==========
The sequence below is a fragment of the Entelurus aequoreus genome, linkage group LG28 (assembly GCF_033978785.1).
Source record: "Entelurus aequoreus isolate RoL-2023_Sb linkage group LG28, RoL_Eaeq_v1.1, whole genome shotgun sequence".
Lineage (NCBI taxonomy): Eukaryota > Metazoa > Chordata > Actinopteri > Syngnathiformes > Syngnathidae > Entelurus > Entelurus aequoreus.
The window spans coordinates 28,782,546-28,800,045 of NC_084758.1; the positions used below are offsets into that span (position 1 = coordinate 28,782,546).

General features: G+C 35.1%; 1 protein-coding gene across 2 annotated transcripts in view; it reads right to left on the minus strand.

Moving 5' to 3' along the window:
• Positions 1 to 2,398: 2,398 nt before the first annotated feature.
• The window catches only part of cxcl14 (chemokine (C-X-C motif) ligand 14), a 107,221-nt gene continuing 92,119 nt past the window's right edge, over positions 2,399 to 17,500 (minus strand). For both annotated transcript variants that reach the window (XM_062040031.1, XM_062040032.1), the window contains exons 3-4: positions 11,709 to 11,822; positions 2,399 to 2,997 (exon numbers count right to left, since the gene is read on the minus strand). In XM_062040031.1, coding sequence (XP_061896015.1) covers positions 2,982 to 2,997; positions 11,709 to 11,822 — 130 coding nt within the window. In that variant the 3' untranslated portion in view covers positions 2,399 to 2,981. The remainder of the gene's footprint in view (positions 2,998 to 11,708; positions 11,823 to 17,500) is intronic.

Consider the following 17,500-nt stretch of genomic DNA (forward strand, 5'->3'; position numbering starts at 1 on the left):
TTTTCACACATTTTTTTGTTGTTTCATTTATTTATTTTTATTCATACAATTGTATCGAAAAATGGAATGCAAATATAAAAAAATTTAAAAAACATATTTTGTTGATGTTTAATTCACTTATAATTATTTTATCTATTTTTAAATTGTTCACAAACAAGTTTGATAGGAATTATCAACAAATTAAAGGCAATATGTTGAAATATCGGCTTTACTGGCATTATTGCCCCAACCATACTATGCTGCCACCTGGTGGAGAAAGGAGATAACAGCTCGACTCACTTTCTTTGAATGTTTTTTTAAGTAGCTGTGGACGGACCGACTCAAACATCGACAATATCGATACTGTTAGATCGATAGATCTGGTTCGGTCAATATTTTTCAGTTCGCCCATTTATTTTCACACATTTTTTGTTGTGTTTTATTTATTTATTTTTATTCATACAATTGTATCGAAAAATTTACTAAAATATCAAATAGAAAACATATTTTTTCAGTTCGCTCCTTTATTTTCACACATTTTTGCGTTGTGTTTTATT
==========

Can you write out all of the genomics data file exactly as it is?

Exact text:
The sequence below is a fragment of the Entelurus aequoreus genome, linkage group LG28 (assembly GCF_033978785.1).
Source record: "Entelurus aequoreus isolate RoL-2023_Sb linkage group LG28, RoL_Eaeq_v1.1, whole genome shotgun sequence".
Lineage (NCBI taxonomy): Eukaryota > Metazoa > Chordata > Actinopteri > Syngnathiformes > Syngnathidae > Entelurus > Entelurus aequoreus.
The window spans coordinates 28,782,546-28,800,045 of NC_084758.1; the positions used below are offsets into that span (position 1 = coordinate 28,782,546).

General features: G+C 35.1%; 1 protein-coding gene across 2 annotated transcripts in view; it reads right to left on the minus strand.

Moving 5' to 3' along the window:
• Positions 1 to 2,398: 2,398 nt before the first annotated feature.
• The window catches only part of cxcl14 (chemokine (C-X-C motif) ligand 14), a 107,221-nt gene continuing 92,119 nt past the window's right edge, over positions 2,399 to 17,500 (minus strand). For both annotated transcript variants that reach the window (XM_062040031.1, XM_062040032.1), the window contains exons 3-4: positions 11,709 to 11,822; positions 2,399 to 2,997 (exon numbers count right to left, since the gene is read on the minus strand). In XM_062040031.1, coding sequence (XP_061896015.1) covers positions 2,982 to 2,997; positions 11,709 to 11,822 — 130 coding nt within the window. In that variant the 3' untranslated portion in view covers positions 2,399 to 2,981. The remainder of the gene's footprint in view (positions 2,998 to 11,708; positions 11,823 to 17,500) is intronic.

Consider the following 17,500-nt stretch of genomic DNA (forward strand, 5'->3'; position numbering starts at 1 on the left):
TTTTCACACATTTTTTTGTTGTTTCATTTATTTATTTTTATTCATACAATTGTATCGAAAAATGGAATGCAAATATAAAAAAATTTAAAAAACATATTTTGTTGATGTTTAATTCACTTATAATTATTTTATCTATTTTTAAATTGTTCACAAACAAGTTTGATAGGAATTATCAACAAATTAAAGGCAATATGTTGAAATATCGGCTTTACTGGCATTATTGCCCCAACCATACTATGCTGCCACCTGGTGGAGAAAGGAGATAACAGCTCGACTCACTTTCTTTGAATGTTTTTTTAAGTAGCTGTGGACGGACCGACTCAAACATCGACAATATCGATACTGTTAGATCGATAGATCTGGTTCGGTCAATATTTTTCAGTTCGCCCATTTATTTTCACACATTTTTTGTTGTGTTTTATTTATTTATTTTTATTCATACAATTGTATCGAAAAATTTACTAAAATATCAAATAGAAAACATATTTTTTCAGTTCGCTCCTTTATTTTCACACATTTTTGCGTTGTGTTTTATT